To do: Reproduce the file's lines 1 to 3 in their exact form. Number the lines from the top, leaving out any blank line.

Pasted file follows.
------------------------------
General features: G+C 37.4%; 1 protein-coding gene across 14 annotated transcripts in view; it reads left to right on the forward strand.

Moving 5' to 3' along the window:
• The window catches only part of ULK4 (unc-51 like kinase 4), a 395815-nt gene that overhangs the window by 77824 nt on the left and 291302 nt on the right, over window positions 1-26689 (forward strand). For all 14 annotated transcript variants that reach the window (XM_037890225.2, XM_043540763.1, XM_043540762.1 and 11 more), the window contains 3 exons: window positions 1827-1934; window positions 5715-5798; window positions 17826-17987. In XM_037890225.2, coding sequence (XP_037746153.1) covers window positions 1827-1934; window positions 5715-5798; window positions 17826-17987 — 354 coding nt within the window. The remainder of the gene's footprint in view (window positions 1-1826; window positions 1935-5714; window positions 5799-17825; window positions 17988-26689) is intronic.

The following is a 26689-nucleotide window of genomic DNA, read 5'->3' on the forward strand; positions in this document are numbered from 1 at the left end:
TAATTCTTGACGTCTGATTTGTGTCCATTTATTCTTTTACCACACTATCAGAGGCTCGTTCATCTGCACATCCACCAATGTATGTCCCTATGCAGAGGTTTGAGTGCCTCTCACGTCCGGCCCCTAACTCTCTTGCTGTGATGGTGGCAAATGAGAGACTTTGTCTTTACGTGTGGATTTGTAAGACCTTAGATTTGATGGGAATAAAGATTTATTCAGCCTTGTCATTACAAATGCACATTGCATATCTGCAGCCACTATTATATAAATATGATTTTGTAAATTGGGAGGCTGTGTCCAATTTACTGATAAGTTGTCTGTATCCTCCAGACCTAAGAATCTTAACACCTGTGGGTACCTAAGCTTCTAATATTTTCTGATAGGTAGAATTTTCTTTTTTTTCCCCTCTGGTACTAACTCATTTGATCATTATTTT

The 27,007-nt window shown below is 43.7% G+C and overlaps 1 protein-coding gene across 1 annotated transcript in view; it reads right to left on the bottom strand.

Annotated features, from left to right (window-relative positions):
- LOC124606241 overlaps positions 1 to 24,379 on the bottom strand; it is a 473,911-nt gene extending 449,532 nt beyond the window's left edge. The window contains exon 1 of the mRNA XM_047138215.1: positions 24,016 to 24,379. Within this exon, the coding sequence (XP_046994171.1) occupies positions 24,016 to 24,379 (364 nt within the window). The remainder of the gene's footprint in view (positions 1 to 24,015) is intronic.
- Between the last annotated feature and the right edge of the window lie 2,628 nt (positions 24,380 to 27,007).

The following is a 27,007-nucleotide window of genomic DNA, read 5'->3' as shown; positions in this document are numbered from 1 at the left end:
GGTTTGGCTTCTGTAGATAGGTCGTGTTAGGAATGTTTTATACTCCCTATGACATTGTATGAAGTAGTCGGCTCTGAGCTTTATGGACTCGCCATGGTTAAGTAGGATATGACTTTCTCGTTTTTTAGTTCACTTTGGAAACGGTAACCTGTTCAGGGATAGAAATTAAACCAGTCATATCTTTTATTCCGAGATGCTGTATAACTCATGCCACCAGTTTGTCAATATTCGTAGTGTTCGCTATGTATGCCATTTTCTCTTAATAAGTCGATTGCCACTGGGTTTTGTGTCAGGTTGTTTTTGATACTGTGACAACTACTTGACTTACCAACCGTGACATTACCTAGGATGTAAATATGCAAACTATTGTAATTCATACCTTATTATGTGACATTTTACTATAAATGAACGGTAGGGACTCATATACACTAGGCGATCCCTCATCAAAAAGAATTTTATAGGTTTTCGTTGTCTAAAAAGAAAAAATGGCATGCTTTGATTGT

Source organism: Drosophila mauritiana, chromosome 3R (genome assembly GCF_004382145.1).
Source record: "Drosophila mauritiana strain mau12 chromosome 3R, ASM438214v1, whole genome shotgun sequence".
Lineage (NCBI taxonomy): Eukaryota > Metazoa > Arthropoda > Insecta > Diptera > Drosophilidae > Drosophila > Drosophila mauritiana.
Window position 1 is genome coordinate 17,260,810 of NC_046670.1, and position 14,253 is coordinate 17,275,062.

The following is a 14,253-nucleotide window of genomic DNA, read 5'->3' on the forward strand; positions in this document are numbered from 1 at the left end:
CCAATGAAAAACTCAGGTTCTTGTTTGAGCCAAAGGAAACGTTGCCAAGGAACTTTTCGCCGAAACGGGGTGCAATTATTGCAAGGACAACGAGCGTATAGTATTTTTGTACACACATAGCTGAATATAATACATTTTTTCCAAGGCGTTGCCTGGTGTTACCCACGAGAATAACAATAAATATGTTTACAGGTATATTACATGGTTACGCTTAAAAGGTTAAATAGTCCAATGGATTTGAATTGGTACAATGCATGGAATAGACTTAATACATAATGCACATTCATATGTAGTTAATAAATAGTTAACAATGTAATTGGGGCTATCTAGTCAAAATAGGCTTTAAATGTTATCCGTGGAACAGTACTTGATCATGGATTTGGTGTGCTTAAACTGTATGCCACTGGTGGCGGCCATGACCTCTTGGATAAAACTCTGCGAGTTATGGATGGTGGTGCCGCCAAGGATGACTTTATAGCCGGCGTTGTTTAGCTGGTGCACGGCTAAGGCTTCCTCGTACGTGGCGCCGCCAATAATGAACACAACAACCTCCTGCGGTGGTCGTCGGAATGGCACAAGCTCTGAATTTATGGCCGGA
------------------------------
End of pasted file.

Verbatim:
General features: G+C 37.4%; 1 protein-coding gene across 14 annotated transcripts in view; it reads left to right on the forward strand.

Moving 5' to 3' along the window:
• The window catches only part of ULK4 (unc-51 like kinase 4), a 395815-nt gene that overhangs the window by 77824 nt on the left and 291302 nt on the right, over window positions 1-26689 (forward strand). For all 14 annotated transcript variants that reach the window (XM_037890225.2, XM_043540763.1, XM_043540762.1 and 11 more), the window contains 3 exons: window positions 1827-1934; window positions 5715-5798; window positions 17826-17987. In XM_037890225.2, coding sequence (XP_037746153.1) covers window positions 1827-1934; window positions 5715-5798; window positions 17826-17987 — 354 coding nt within the window. The remainder of the gene's footprint in view (window positions 1-1826; window positions 1935-5714; window positions 5799-17825; window positions 17988-26689) is intronic.